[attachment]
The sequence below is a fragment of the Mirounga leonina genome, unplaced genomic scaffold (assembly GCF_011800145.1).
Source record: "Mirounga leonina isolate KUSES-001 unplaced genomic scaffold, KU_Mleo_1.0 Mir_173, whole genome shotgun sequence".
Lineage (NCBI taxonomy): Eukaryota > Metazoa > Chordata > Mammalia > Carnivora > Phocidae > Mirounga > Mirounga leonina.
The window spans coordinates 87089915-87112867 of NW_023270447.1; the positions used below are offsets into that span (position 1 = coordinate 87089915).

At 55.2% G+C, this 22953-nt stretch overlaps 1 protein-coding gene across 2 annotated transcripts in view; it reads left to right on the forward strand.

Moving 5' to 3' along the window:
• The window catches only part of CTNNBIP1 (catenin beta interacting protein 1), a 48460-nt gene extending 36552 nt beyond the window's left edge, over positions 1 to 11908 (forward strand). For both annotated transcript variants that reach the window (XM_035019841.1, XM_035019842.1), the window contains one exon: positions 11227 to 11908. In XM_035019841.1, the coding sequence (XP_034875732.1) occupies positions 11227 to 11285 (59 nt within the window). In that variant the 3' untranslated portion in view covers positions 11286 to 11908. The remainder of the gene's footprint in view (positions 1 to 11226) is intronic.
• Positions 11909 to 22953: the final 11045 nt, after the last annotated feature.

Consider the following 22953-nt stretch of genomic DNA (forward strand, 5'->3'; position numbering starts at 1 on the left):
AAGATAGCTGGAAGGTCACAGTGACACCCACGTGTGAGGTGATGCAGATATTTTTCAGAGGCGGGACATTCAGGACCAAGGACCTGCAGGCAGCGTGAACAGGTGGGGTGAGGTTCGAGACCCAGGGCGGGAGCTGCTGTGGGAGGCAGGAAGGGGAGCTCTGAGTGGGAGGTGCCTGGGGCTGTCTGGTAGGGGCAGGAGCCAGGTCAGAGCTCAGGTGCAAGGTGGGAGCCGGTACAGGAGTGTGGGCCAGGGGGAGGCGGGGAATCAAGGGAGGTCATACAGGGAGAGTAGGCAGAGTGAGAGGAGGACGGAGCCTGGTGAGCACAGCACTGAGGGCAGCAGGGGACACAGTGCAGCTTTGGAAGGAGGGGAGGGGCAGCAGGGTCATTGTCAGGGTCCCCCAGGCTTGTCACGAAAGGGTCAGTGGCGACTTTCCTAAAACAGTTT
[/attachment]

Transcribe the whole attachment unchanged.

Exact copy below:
The sequence below is a fragment of the Mirounga leonina genome, unplaced genomic scaffold (assembly GCF_011800145.1).
Source record: "Mirounga leonina isolate KUSES-001 unplaced genomic scaffold, KU_Mleo_1.0 Mir_173, whole genome shotgun sequence".
Lineage (NCBI taxonomy): Eukaryota > Metazoa > Chordata > Mammalia > Carnivora > Phocidae > Mirounga > Mirounga leonina.
The window spans coordinates 87089915-87112867 of NW_023270447.1; the positions used below are offsets into that span (position 1 = coordinate 87089915).

At 55.2% G+C, this 22953-nt stretch overlaps 1 protein-coding gene across 2 annotated transcripts in view; it reads left to right on the forward strand.

Moving 5' to 3' along the window:
• The window catches only part of CTNNBIP1 (catenin beta interacting protein 1), a 48460-nt gene extending 36552 nt beyond the window's left edge, over positions 1 to 11908 (forward strand). For both annotated transcript variants that reach the window (XM_035019841.1, XM_035019842.1), the window contains one exon: positions 11227 to 11908. In XM_035019841.1, the coding sequence (XP_034875732.1) occupies positions 11227 to 11285 (59 nt within the window). In that variant the 3' untranslated portion in view covers positions 11286 to 11908. The remainder of the gene's footprint in view (positions 1 to 11226) is intronic.
• Positions 11909 to 22953: the final 11045 nt, after the last annotated feature.

Consider the following 22953-nt stretch of genomic DNA (forward strand, 5'->3'; position numbering starts at 1 on the left):
AAGATAGCTGGAAGGTCACAGTGACACCCACGTGTGAGGTGATGCAGATATTTTTCAGAGGCGGGACATTCAGGACCAAGGACCTGCAGGCAGCGTGAACAGGTGGGGTGAGGTTCGAGACCCAGGGCGGGAGCTGCTGTGGGAGGCAGGAAGGGGAGCTCTGAGTGGGAGGTGCCTGGGGCTGTCTGGTAGGGGCAGGAGCCAGGTCAGAGCTCAGGTGCAAGGTGGGAGCCGGTACAGGAGTGTGGGCCAGGGGGAGGCGGGGAATCAAGGGAGGTCATACAGGGAGAGTAGGCAGAGTGAGAGGAGGACGGAGCCTGGTGAGCACAGCACTGAGGGCAGCAGGGGACACAGTGCAGCTTTGGAAGGAGGGGAGGGGCAGCAGGGTCATTGTCAGGGTCCCCCAGGCTTGTCACGAAAGGGTCAGTGGCGACTTTCCTAAAACAGTTT